Geography of Indiana

Geography of Indiana

The Geography of Indiana refers to the U.S. State of Indiana.


The state of Indiana is divided into several cultural regions.Fact|date=September 2008

Northern Indiana

Northern Indiana consists of 27 counties in the northern third of the state.

The landscape is characterized physically by fairly level terrain ranging from 600 to 1,000 feet above sea level and is probably the flattest part of the state. The Eastern Continental Divide goes through Northern Indiana following the top of the Valparaiso Moraine part of the way. Besides some urban areas, much of Northern Indiana is farmland. Also, one must not forget the Indiana Dunes National Lakeshore.

Heavy industry is as much a part of the economy in the Eastern two thirds of Northern Indiana as agriculture and as a result, the region tends to be associated with the Rust Belt. Northern Indiana as a whole is also the most ethnically diverse region in Indiana.

Northwest Indiana

The western third of this region, Northwest Indiana, borders Illinois and Lake Michigan, and is commonly considered a part of the Chicago Metropolitan Area. Thus, it can be said that Chicago is the most dominant city in the region. Chicago's influence is fairly strong in Northwest Indiana, as it share's Chicago's time zone (Central Standard Time), receives Chicago area media, and follows Chicago professional teams like the Chicago Bears and Chicago Bulls.


The center third of this region is known as the Indiana section of Michiana. South Bend is the cultural and economic center of the Michiana region. The culture of this area is typically more closely associated with Chicago and Michigan than with Central Indiana.

Maumee Valley

The Eastern third of this region centers around the Fort Wayne area and the Maumee River basin. With its stong links to the culture of this area is typically more closely associated with Michigan and Ohio than with Central Indiana.

Central Indiana

Central Indiana refers to the 33 or so counties in the middle third of the state. However, many Hoosiers consider Central Indiana as the Indianapolis Metropolitan Area. The region's dominant city by far is Indianapolis. Other prominent cities include Anderson, Muncie, and Terre Haute. Central Indiana is the most populous region of Indiana. The primary economic engines of Central Indiana are agriculture and manufacturing, and as a result, some of the larger cities in the region are dealing with Rust Belt issues similar to Northern Indiana. Major universities include Indiana University-Purdue University Indianapolis, Ball State University, and Indiana State University.

Physically, the land in Central Indiana is characterized primarily by low, gently rolling hills and shallow valleys. Some counties of the region, like Howard County, are more flat in nature, while others, such as Morgan County are more rugged and hilly. Elevation ranges from 600 feet to over 1,000 feet above sea level. Forests and farmland line Central Indiana's gently rolling plains, and river valleys dissect the otherwise monotonous landscape. The highest point in Indiana is Hoosier Hill, at 1,257 feet above sea level in northern Wayne County.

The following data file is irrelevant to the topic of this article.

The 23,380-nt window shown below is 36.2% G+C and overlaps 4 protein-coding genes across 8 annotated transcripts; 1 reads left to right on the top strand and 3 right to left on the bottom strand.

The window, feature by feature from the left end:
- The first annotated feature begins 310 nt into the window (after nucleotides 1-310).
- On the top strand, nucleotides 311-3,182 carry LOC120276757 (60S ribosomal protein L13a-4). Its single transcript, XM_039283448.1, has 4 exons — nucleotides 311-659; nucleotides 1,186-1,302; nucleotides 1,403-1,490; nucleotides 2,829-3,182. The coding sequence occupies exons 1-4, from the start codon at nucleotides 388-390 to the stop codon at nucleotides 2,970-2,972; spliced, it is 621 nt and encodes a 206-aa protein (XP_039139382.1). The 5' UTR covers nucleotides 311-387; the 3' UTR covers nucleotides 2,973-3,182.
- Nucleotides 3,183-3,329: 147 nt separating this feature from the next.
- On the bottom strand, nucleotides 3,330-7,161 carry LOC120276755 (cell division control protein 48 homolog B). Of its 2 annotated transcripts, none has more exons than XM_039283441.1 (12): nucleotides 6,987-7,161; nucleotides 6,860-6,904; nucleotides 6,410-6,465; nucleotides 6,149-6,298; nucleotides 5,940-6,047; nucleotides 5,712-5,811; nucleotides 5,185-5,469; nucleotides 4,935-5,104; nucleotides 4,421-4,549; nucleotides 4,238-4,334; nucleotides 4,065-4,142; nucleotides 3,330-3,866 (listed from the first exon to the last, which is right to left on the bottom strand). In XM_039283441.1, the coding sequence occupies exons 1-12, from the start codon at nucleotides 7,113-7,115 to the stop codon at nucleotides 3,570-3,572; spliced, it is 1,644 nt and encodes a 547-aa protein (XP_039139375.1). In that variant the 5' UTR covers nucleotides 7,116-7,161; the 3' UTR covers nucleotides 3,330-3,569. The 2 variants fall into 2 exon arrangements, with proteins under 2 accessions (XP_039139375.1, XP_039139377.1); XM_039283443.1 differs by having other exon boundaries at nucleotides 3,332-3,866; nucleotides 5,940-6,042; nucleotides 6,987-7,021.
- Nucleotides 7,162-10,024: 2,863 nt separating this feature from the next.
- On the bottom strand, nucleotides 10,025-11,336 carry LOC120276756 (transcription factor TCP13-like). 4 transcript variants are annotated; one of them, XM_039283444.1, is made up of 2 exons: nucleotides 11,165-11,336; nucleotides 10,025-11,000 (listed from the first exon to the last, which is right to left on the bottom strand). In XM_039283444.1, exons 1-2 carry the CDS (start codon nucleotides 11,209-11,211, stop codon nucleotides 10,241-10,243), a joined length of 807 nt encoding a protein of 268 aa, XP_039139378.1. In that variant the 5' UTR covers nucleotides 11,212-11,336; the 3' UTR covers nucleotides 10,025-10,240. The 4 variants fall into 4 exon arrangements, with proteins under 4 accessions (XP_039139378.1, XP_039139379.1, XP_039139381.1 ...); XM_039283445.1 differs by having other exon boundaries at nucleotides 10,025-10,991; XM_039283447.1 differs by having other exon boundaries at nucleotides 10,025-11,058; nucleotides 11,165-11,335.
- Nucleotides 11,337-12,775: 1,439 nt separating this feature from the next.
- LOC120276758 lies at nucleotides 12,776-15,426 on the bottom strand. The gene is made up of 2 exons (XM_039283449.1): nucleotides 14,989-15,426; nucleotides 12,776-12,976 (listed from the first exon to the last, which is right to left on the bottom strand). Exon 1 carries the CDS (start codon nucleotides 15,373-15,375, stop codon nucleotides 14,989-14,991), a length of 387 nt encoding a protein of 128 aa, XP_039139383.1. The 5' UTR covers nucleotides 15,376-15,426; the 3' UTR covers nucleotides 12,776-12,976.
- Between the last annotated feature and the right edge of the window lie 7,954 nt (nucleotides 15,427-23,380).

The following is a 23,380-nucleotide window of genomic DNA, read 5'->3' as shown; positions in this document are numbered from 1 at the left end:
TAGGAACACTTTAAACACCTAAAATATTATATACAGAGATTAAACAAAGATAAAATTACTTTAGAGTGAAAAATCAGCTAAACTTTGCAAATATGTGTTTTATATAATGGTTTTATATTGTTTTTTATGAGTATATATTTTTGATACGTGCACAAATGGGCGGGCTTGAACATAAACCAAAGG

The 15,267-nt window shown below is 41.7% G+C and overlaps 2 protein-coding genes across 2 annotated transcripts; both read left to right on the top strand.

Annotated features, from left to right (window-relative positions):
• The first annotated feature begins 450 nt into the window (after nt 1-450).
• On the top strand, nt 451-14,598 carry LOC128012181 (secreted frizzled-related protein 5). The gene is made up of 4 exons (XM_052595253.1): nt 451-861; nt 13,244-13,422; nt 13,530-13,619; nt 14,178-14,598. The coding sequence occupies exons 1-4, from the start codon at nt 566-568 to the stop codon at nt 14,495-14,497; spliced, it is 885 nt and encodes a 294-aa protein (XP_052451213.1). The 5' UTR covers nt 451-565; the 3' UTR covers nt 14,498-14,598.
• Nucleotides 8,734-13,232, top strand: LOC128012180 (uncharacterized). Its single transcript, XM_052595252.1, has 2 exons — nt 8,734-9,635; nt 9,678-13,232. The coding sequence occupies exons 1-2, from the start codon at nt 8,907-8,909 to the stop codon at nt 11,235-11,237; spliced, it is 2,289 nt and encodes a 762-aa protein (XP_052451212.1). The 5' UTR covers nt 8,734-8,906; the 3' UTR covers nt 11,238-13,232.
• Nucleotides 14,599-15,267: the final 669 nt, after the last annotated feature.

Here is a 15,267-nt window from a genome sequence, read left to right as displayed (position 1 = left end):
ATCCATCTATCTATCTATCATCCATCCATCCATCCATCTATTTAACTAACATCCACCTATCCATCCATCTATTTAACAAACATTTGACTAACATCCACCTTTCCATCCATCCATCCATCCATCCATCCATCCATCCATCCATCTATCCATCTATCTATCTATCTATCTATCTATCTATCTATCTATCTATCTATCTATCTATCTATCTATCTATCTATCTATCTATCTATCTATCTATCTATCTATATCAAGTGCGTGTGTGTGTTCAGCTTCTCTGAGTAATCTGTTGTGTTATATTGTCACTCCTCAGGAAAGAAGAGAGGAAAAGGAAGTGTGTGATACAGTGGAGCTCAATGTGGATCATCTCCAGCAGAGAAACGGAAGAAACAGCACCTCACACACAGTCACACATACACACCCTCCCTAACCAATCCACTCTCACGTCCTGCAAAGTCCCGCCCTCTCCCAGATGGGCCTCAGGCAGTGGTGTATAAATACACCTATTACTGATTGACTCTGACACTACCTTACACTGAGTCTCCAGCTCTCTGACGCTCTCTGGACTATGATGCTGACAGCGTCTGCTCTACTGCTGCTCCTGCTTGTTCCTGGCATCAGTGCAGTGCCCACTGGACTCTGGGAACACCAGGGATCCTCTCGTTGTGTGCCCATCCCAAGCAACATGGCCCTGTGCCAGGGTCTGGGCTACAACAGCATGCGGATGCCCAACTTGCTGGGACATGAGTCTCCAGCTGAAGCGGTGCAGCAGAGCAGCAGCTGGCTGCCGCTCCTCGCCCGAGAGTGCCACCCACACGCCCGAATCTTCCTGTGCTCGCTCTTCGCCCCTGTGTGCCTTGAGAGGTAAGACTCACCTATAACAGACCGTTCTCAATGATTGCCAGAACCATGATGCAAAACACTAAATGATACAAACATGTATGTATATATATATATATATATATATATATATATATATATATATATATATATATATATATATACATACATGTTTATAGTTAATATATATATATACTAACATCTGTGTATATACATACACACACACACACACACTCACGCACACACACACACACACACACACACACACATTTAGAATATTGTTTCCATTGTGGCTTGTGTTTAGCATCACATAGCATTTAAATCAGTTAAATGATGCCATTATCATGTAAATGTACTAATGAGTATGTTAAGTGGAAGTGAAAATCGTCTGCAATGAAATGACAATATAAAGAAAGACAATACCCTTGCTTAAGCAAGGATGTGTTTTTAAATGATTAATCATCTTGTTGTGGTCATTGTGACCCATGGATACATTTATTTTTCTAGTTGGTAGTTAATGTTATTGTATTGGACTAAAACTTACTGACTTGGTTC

Southern Indiana

Southern Indiana refers to the southernmost third of the state and was the first region to be settled, in the late eighteenth century. Evansville, located in Southwestern Indiana, is the largest city in the region. Other prominent cities include Bloomington, home of Indiana University Bloomington, and Columbus, a city known for its architecture. The area code for the region is 812.

The most recent glaciers from the Ice Age did not advance this far into Indiana and, as a result, this portion of the state is extremely hilly and very rugged in contrast to the rest of the state. Numerous caves and springs can be found in this region. South Central Indiana is characterized by a series of steep hills that rise 1,000 above sea level and are known as The Knobs. Indiana limestone is found in this region.

Culturally, the 32 counties that comprise Southern Indiana are seen as a transition zone between The Midwest and The South and share characteristics of both regions.

Extreme Southern Indiana lies within the humid subtropical climate zone and, as a result, it has noticeably milder winters in contrast with the rest of the state.


Indiana is broken up into three main physical regions: The Great Lakes Plain in the northern third of the state, the Tipton Till Plain in the central third, and the Southern Hills and Lowlands region in the southern third.

See also

*Midwestern United States
*Southern Indiana
*Northern Indiana

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